“A good companion shortens the longest road.” ~ Turkish Proverb

Companion defined ( a person or animal with whom one spends a lot of time or with whom one travels; one of a pair of things intended to complement or match each other.

This Thursday, a fellow blogger (Silvia Writes) asked readers “What type of music inspires you?” Answering her question was relatively easy yet it prompted thought about music as a significant companion. When we think of the essentials, we think about food and shelter. However, we often ignore aspects that are essential to our mental health. We do not normally think of companionship as something that’s essential. Yet research has shown that social interaction is crucial for one’s health. And music and companions are social.

When we reflect on companions we often think of a friend, a spouse, a significant other, a soul mate, an animal, a travel partner or maybe an escort.


Wine and cheese are ageless companions, like aspirin and aches or good people and noble ventures. I like wine and cheese. I relish traveling with a curious travel comrade. And my two dogs shadow me wherever we go, often as unwitting accomplices. But these aren’t the same as having cherished human companions.

For me, music will remain a companion, an inspirational one at times. Just as time in and with Nature will always be a welcomed balm. But have you ever wondered about that human ‘match’? I do, sometimes.

Alas, before digressions co-opt this post, let’s circle back to Silvia’s question. A female vocalist who collaborates with the group Above & Beyond, Zoe Johnston, accompanies amazingly uplifting music. Here’s a clip of Zoe singing a favorite:

What is significant in a companion to/for you?

If you are wondering what contributes to making a good companion, perhaps these three considerations will help:

  1. They listen to you (and you to them). They’re not just nodding their head supportively while you talk. They are actually paying attention because they care about what you think and how you feel and what you find interesting.
  2. They have something in common. Companions have a balance of shared interests, but not in everything. Art galleries, trying new foods, hiking along a coast… What matters is some cross-commonalty.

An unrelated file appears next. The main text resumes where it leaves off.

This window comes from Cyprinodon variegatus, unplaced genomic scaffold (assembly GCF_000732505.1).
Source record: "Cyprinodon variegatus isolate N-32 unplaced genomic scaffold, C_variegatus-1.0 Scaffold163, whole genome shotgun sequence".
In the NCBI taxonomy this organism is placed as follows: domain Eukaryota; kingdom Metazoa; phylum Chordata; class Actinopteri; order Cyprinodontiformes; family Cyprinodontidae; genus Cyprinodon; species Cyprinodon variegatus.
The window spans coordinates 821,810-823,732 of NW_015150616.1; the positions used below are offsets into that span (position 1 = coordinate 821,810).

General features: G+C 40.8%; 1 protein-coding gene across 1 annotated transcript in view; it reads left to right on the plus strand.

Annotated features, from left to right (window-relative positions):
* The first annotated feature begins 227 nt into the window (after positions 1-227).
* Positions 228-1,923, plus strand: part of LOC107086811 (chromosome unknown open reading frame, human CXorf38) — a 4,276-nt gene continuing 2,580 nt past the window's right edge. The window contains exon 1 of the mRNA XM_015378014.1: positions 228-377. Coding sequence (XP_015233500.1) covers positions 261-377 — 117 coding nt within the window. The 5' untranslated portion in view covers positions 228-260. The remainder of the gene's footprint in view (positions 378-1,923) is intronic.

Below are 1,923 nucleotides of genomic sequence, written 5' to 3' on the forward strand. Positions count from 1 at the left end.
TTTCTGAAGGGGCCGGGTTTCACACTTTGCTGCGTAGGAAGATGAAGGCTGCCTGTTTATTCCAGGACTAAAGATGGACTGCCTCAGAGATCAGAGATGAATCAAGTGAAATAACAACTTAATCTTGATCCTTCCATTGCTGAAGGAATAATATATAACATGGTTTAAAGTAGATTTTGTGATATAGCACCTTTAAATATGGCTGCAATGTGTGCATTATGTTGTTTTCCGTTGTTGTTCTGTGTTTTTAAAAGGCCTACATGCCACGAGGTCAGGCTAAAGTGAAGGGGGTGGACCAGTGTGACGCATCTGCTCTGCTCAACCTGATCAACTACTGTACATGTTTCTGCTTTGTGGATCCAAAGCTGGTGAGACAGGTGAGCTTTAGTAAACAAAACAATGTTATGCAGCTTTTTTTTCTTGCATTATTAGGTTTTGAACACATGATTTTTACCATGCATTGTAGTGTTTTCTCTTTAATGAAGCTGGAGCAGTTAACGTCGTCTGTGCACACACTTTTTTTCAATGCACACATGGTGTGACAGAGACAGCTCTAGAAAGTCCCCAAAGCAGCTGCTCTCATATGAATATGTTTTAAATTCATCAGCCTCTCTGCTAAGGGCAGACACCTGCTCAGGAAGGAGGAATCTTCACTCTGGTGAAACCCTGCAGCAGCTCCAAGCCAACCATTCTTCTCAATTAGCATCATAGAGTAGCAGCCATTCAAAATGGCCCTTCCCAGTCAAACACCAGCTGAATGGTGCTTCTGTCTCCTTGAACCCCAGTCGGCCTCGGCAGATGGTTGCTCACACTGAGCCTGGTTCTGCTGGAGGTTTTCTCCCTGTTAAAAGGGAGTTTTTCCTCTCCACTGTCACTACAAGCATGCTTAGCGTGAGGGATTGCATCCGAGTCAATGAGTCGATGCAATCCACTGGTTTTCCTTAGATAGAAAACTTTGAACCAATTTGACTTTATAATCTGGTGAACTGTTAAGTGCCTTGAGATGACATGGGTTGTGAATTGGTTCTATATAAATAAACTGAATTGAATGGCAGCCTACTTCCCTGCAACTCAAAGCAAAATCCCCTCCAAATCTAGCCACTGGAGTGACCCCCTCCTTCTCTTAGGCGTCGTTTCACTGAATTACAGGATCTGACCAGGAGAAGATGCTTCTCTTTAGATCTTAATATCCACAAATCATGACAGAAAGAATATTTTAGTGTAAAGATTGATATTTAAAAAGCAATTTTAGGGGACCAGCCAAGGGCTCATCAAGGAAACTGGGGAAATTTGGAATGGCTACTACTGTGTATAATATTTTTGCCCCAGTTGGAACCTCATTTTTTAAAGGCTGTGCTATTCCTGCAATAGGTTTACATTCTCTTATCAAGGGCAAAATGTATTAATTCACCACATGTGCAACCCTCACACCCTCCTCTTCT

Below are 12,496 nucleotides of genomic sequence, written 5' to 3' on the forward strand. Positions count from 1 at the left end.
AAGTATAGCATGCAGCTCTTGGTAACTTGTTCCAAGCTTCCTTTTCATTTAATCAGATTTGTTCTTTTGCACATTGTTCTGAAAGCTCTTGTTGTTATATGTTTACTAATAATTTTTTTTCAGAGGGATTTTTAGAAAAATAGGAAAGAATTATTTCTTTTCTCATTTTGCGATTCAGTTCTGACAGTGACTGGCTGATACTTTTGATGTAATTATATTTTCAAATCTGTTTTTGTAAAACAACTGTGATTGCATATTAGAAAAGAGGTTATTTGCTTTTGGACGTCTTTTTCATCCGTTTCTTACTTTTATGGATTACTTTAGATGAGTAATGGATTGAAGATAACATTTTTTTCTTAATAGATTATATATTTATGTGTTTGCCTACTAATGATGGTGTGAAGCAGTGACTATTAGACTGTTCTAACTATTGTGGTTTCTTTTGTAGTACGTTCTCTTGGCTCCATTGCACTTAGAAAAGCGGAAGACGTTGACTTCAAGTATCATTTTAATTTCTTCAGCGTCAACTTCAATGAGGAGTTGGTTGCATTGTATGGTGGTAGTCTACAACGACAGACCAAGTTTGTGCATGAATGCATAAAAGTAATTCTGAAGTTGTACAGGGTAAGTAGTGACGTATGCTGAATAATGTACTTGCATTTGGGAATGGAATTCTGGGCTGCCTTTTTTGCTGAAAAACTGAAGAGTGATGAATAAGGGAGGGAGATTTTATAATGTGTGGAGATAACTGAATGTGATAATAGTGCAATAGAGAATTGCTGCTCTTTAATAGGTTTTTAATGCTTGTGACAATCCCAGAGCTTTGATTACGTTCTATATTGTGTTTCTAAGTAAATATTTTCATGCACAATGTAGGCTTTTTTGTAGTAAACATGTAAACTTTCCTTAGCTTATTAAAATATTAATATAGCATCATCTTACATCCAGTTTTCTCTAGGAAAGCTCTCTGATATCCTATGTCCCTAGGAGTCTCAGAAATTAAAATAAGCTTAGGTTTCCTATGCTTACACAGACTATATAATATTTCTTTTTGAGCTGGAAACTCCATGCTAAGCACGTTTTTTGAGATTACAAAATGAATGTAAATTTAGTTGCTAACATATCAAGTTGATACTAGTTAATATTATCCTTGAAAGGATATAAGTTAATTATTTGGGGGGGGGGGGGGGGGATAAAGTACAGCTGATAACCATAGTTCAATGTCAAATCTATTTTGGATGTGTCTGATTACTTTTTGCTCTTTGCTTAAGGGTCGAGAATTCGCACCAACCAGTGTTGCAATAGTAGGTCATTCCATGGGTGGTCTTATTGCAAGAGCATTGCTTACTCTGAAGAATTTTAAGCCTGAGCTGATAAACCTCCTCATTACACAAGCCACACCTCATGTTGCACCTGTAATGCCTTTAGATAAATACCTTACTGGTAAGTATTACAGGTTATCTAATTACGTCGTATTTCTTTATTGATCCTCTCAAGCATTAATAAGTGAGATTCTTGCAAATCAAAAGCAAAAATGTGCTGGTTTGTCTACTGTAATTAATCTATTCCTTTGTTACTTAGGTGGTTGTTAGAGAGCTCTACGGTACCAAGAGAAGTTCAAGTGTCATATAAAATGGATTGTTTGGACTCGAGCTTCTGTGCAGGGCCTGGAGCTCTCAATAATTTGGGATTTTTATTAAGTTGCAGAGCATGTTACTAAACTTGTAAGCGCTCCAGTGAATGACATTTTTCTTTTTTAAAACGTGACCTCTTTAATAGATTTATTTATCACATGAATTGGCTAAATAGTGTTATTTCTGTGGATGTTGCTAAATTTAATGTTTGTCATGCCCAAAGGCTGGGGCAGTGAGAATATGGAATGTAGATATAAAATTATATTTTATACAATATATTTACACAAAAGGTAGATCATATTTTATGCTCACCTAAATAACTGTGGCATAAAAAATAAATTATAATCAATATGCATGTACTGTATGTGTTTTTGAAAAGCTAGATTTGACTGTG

3. Life is a dance. Enjoy dancing (literally or metaphorically) with those who will complement your life. Bow out of the dance when it isn’t time to dance and welcome new dance partners as they join in to your life.

Image Credit: Flying Companions by Artsammich (Sam Nielson) Deviant Art

Compassionate Actions

“All change, even very large and powerful change, begins when a few people start talking with one another about something they care about.”

~Margaret J. Wheatley

It has to start with ourselves. Watching or listening to the news can be so discouraging, leaving me and possibly you asking what can be done? And we all know the answer: plenty!

There’s a reason I opened with this photo. If there were ever a natural disaster that struck the High Desert, the first action I’d take would be to ensure the safety of my two Black Labs. Period. They’re that valuable to me. Yet when nature casts her wrath, people lose not only what they most treasure but sometimes, everything.

Most of us consider ourselves to be compassionate. A dictionary defines compassion as the “sorrow for suffering of others,” and “the urge to help.” While this definition identifies compassion as feeling or desire, I am convinced that being truly compassionate is found more in the actions that result from those feelings – compassionate actions.

Compassionate actions begin with the love we have for ourselves and for others. It manifests itself in our kindness, patience, and willingness to act to relieve the pain of others. It also manifests in the empathy we feel for others and their experiences or conditions.

We can know if we are expressing truly compassionate action by two characteristics: The first is the detachment from the results of our actions. You and I act because action is needed from our connection to other human beings and our sense of the value of that connection. We act from compassion without a desire for recognition or appreciation for our actions.

The second characteristic is to extend to all, regardless of race, religion, culture or status. True compassion responds to the suffering condition wherever and to whomever it is occurring. It doesn’t have preconditions.

Compassionate actions challenge us to be human beings first. These actions provide us the opportunity to experience human connection while providing a perspective on life and clarifying what matters most or ought to matter most. This isn’t about common volunteering, everyday generosity or doing a daily kind deed. This is rooted in who we are at our core and what we automatically do when others are in need.

You don’t need a “S” on your chest.

Two questions to consider: Family members aside, what is the first “thing” you’d rush to save in a natural or man-made disaster and; When was the last time you performed noteworthy compassionate action?